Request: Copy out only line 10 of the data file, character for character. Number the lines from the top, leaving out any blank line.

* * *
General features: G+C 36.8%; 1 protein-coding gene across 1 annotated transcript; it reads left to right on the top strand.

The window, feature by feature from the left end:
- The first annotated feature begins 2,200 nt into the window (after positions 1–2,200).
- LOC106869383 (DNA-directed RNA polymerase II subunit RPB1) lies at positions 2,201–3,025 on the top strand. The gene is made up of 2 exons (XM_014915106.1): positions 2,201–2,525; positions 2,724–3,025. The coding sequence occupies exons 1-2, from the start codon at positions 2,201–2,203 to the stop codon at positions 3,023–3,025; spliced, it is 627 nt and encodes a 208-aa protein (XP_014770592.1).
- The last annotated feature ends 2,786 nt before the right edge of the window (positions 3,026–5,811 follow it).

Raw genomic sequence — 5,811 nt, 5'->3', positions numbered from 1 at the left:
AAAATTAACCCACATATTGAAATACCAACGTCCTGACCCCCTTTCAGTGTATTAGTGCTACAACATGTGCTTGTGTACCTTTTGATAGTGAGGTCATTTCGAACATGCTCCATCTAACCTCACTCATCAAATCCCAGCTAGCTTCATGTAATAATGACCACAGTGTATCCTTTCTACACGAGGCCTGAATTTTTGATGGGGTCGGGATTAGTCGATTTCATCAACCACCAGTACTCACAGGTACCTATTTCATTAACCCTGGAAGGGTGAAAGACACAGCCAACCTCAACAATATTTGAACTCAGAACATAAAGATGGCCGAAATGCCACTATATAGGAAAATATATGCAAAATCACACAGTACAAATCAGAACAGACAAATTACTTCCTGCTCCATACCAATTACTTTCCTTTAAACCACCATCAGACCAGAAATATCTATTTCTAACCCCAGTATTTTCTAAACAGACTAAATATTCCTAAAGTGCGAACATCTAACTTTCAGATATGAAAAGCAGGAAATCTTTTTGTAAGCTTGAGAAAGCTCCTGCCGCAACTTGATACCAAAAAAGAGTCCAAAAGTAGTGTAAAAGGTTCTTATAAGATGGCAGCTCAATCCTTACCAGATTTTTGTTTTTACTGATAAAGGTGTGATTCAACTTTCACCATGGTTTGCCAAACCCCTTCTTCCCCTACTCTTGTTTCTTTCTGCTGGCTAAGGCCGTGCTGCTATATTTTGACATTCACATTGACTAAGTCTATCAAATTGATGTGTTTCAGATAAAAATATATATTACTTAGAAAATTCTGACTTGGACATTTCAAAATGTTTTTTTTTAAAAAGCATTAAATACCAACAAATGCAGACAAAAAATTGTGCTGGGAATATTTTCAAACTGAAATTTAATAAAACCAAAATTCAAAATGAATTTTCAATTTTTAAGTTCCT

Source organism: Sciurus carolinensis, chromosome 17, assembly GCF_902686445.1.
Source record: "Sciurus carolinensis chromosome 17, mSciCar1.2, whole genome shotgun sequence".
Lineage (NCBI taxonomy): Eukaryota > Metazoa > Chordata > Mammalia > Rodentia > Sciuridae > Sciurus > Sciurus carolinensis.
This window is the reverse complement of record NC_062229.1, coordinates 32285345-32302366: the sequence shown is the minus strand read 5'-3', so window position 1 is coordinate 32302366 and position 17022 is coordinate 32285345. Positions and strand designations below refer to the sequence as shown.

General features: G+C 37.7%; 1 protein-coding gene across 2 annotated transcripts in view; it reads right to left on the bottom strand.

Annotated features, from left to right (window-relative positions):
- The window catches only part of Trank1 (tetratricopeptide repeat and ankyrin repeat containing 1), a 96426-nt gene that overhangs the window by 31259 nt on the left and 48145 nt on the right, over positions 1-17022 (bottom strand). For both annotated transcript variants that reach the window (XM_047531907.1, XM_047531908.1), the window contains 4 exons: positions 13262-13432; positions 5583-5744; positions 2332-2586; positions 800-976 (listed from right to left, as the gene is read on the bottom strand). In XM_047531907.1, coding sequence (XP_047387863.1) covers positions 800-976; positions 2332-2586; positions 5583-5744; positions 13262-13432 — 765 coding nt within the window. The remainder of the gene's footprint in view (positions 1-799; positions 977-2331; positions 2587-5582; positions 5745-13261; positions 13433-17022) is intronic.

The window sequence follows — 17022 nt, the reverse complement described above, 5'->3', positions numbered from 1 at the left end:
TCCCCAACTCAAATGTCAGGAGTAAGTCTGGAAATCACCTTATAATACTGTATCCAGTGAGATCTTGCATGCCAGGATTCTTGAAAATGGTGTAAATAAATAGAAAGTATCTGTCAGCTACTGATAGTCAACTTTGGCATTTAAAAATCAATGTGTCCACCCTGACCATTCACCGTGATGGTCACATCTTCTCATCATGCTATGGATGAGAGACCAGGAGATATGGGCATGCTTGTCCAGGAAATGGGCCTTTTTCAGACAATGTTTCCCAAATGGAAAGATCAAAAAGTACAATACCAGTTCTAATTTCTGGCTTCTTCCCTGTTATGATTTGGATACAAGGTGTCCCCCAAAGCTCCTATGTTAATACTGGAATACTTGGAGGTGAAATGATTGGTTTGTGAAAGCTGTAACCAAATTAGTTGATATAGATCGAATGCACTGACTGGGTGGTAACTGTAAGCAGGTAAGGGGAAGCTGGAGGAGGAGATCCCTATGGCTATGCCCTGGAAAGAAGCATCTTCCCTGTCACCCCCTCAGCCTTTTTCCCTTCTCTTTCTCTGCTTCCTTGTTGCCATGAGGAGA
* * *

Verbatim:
Lineage (NCBI taxonomy): Eukaryota > Metazoa > Chordata > Mammalia > Rodentia > Sciuridae > Sciurus > Sciurus carolinensis.